See this article about an Italian Landscape Photographer here with 10 of his photos. Some of his landscapes I haven’t seen yet. And my equipment is not as good. But I will end up having most of these photos in time except for the time lapse at Poas. Not my thing. Also note that beneath that first beach photo is a web address to his website with a 360 degree image of that same beach which is really cool!
My March trip was partly to get this photo, but a closed trail stopped me. I will go back and make my own photo one of these days! Rio Celeste Waterfall Tenorio National Park, Costa Rica
And for some of my “amateur” landscapes, see my Vistasgallery or my Waterfalls gallery.
LOCAL REPORT: The rain is bringing in some new bugs and while typing I just watched one of my geckos eat one. They are little with long wings, chase the light, and pester me! Life in the jungle! 🙂
Charlie Doggett crossing Rio Celeste I sure have a lot of “Jungle Fun” for an old man! Its why I’m here! Tenorio Volcano National Park, Costa Rica
Tenorio Volcano National Park, Costa Rica They are known for Tapirs (the image) but we saw none. We did see 5 Peccaries (like wild hogs), probably a family. And photos below of 3 other animals.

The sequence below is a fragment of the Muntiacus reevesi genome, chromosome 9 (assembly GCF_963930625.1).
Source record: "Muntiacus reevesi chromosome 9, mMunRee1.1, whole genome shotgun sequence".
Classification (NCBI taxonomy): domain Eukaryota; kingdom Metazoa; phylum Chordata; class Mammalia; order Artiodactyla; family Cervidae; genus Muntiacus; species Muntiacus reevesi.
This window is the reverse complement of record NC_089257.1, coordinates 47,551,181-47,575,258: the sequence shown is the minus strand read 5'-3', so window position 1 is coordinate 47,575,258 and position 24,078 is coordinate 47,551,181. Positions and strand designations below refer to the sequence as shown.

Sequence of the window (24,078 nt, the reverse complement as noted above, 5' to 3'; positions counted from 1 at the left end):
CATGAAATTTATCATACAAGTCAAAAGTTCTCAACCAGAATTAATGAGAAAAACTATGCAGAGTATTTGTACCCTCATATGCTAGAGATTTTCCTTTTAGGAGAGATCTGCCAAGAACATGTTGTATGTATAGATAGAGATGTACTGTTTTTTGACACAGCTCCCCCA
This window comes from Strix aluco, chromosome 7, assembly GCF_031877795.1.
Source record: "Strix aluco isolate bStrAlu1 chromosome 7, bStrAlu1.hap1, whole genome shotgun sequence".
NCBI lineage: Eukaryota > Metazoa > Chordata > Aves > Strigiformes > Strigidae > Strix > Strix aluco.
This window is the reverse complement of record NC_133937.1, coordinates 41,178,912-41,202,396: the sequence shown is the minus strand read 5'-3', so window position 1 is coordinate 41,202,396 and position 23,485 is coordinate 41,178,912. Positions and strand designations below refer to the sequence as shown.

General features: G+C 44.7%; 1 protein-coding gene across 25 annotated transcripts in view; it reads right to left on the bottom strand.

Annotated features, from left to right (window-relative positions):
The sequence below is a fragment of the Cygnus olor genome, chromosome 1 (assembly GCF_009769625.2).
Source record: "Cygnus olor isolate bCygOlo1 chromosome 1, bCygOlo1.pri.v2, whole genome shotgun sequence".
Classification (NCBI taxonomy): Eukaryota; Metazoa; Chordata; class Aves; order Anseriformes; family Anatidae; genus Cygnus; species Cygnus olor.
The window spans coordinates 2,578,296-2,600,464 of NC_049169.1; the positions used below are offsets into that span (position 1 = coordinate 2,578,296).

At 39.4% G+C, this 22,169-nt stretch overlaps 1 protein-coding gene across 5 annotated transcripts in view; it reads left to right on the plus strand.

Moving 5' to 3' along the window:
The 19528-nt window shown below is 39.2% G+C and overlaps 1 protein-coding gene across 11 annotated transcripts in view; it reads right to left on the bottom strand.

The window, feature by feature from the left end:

Merging of the Waters 2 streams merge & their minerals mix & turn the water blue. Fun! 30 meters upstream from the bridge photo above. Tenorio Volcano National Park, Costa Rica
Trailhead to Waterfall I Missed Tenorio Volcano National Park, Costa Rica Strong winds had knocked some trees over trail. Closed all 3 days there. It was interesting to learn that Bomberos (Firemen) would clean it up. And yes, some people went around the yellow tape anyway. Not me. Sendero Cerrado – Trail Closed
And Every Tree is a Work of Art! Tenorio Volcano National Park, Costa Rica
Brown Wood Turtle Tenorio Volcano National Park, Costa Rica
White-nosed Coati Tenorio Volcano National Park, Costa Rica
Yellow-eared Toucanet Tenorio Volcano National Park, Costa Rica
Yes, Much of Trail was this Muddy! Tenorio Volcano National Park, Costa Rica I always take two pairs of hiking shoes & one is still drying from cleanup! ¡PURA VIDA!
You may be asking how it could be so wet when you are still in the “Dry Season.” Well, in a cloud forest like this it is always humid, misty, and sometimes raining, year-around. Maybe more so during the rainy season. Same goes for the coastal rainforests, while we in the Central Valley have two very distinct seasons. That is why the majority of the population lives in the Central Valley.